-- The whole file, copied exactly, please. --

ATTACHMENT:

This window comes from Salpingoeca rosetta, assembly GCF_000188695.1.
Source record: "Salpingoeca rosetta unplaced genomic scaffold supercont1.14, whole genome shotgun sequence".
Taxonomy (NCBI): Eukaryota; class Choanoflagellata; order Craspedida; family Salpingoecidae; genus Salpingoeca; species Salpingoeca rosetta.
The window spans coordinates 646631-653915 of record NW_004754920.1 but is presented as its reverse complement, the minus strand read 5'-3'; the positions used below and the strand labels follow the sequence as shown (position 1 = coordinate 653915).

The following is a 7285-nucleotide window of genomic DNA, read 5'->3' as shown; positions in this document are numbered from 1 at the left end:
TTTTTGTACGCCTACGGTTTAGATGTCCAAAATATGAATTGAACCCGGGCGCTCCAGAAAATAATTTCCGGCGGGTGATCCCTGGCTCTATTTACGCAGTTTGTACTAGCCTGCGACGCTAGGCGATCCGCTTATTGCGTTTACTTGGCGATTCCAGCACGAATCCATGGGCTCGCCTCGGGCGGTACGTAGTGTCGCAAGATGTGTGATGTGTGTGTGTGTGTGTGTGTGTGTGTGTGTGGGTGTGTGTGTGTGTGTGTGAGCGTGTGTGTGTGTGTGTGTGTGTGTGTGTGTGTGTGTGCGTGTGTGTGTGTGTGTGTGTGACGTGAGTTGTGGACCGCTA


This window comes from Salpingoeca rosetta, assembly GCF_000188695.1.
Source record: "Salpingoeca rosetta unplaced genomic scaffold supercont1.14, whole genome shotgun sequence".
Taxonomy (NCBI): Eukaryota; class Choanoflagellata; order Craspedida; family Salpingoecidae; genus Salpingoeca; species Salpingoeca rosetta.
The window spans coordinates 646631-653915 of record NW_004754920.1 but is presented as its reverse complement, the minus strand read 5'-3'; the positions used below and the strand labels follow the sequence as shown (position 1 = coordinate 653915).

The following is a 7285-nucleotide window of genomic DNA, read 5'->3' as shown; positions in this document are numbered from 1 at the left end:
TTTTTGTACGCCTACGGTTTAGATGTCCAAAATATGAATTGAACCCGGGCGCTCCAGAAAATAATTTCCGGCGGGTGATCCCTGGCTCTATTTACGCAGTTTGTACTAGCCTGCGACGCTAGGCGATCCGCTTATTGCGTTTACTTGGCGATTCCAGCACGAATCCATGGGCTCGCCTCGGGCGGTACGTAGTGTCGCAAGATGTGTGATGTGTGTGTGTGTGTGTGTGTGTGTGTGTGTGGGTGTGTGTGTGTGTGTGTGAGCGTGTGTGTGTGTGTGTGTGTGTGTGTGTGTGTGTGTGCGTGTGTGTGTGTGTGTGTGTGACGTGAGTTGTGGACCGCTA